Australian soccer promised the world and delivered a street map in 2010.
What direction it takes in 2011 will shape the code's future in Australia for a decade to come - especially an A-League at the crossroads.
World Cup failure as both a potential host in Zurich and competitor in South Africa has dashed hopes of Australia riding a wave of soccer euphoria all the way to 2022.
Instead, entering 2011 there is widespread concern over an A-League at breaking point and an administration perceived to have lost touch with the game.
Football Federation Australia, its formerly untouchable chairman Frank Lowy and chief executive Ben Buckley find themselves in the crosshairs.
It is the first time the game's administration has felt this much heat since Lowy took charge of the game in 2003 after years of mismanagement and cronyism.
That Lowy, deified for saving Australian soccer when it was on its knees and spearheading its rebuilding, is under scrutiny at all shows how much concern there is about the game's current health.
A far hotter spotlight envelops Buckley.
The former AFL No.2 has presided over the A-League's botched expansion and accusations from clubs, fans and media that the FFA badly lost focus on the domestic competition while chasing the 2022 World Cup.
Unpopularly guaranteed a new contract by Lowy once his current deal expires, Buckley is urging patience as the A-League deals with financially bleeding clubs, dwindling crowds, and fan-unfriendly scheduling.
"We are addressing the A-League at the moment. We have started a strategic process with the stakeholders, fans and clubs," Buckley said in Sydney last week.
"And we have to ensure we keep our eyes on Brazil 2014."
Qualifying for World Cups has taken on a new importance, with Australia's 2022 bid defeat in Zurich suggesting the nation has more chance of winning the tournament than ever hosting it.
FIFA's executive committee provided Australia with a humiliating lesson in where it stands in world football politics.
After three years of lobbying and schmoozing the sport's powerbrokers, just one vote, a first-round ballot box exit and a $45 million taxpayer-funded folly was the result.
Instead, Asian Football Confederation rival Qatar controversially secured 2022 hosting rights.
At the World Cup in South Africa in June, the Socceroos matched their Germany 2006 group performance with a win, a draw and a loss.
But the order of the performances and size of the defeat - a 4-0 hammering by Germany in the opening game - left them an impossible task to make it out of the group and match their 2006 round of 16 heroics.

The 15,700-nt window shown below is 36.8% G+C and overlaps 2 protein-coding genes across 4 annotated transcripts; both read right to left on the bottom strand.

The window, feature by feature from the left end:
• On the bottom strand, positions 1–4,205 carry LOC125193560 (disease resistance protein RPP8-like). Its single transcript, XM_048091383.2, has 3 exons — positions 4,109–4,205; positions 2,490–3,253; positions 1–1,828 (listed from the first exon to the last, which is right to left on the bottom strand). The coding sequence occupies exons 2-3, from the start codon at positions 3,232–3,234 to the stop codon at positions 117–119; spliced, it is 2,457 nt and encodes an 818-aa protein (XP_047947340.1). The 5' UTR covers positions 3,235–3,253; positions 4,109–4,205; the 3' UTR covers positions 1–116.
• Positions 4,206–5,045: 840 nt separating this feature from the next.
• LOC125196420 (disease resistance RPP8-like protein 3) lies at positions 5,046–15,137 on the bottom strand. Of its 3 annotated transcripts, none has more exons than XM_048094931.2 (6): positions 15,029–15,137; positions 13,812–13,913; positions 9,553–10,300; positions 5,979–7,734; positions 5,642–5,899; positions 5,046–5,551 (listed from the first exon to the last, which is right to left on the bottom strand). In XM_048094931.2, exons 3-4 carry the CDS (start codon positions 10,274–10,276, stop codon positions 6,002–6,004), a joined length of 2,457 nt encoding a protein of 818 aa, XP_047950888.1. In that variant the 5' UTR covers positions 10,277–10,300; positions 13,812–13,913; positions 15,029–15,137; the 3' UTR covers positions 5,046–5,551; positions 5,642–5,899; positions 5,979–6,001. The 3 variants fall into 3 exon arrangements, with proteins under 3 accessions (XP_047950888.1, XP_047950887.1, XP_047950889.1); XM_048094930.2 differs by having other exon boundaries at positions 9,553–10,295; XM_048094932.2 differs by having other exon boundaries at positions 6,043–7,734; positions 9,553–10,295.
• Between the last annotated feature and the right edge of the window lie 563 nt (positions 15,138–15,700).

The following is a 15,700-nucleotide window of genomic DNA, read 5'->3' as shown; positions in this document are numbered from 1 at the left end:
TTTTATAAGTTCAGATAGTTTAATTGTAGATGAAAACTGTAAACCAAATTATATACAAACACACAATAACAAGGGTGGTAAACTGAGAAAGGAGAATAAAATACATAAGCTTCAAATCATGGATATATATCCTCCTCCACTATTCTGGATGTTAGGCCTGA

Throw in the send-offs of star players Tim Cahill in the Germany game and Harry Kewell in the 1-1 draw with Ghana, and not even a brave 2-1 win over Serbia could cushion what was overall a disappointing tournament for the Socceroos.
Much-maligned midfielder Brett Holman was Australia's best player at the World Cup with two goals and several all-action performances.
Dutch coach Pim Verbeek, who steered Australia through World Cup qualification but was roundly criticised for his tactics in the opening match of the finals tournament, exited after South Africa.
German Holger Osieck, a former assistant to 1990 World Cup-winning coach Franz Beckenbauer, was appointed Socceroos coach in August.
His first taste of serious competition comes in January's Asian Cup in Qatar.
Osieck has the job of navigating the Socceroos through a rebuilding process towards the 2014 World Cup - and the size of that mission will become much clearer in Qatar.
He has already signalled he will pick his best possible squad, with Cahill, Kewell, Mark Schwarzer and skipper Lucas Neill set to provide a familiar backbone.
Holman's emergence is a rare 20-something stamping his importance, but beyond that are opportunities for a new generation of Socceroos to emerge ahead of World Cup qualifying which starts in 2012.
There was some Australian soccer success in Asia - thanks to the Matildas winning the women's Asian Cup in a penalty shootout over North Korea and Asian Champions League glory for ex-Adelaide and Brisbane Roar centre-back Sasa Ognenovski with Korean club Seongnam Ilhwa.
Ognenovski was also named Asian footballer of the year, with Matildas striker Katie Gill the Asian women's player of the year.
And Sydney FC joined Melbourne Victory as two-time A-League champions, beating their arch-rivals on penalties in a classic grand final at Melbourne's Etihad Stadium.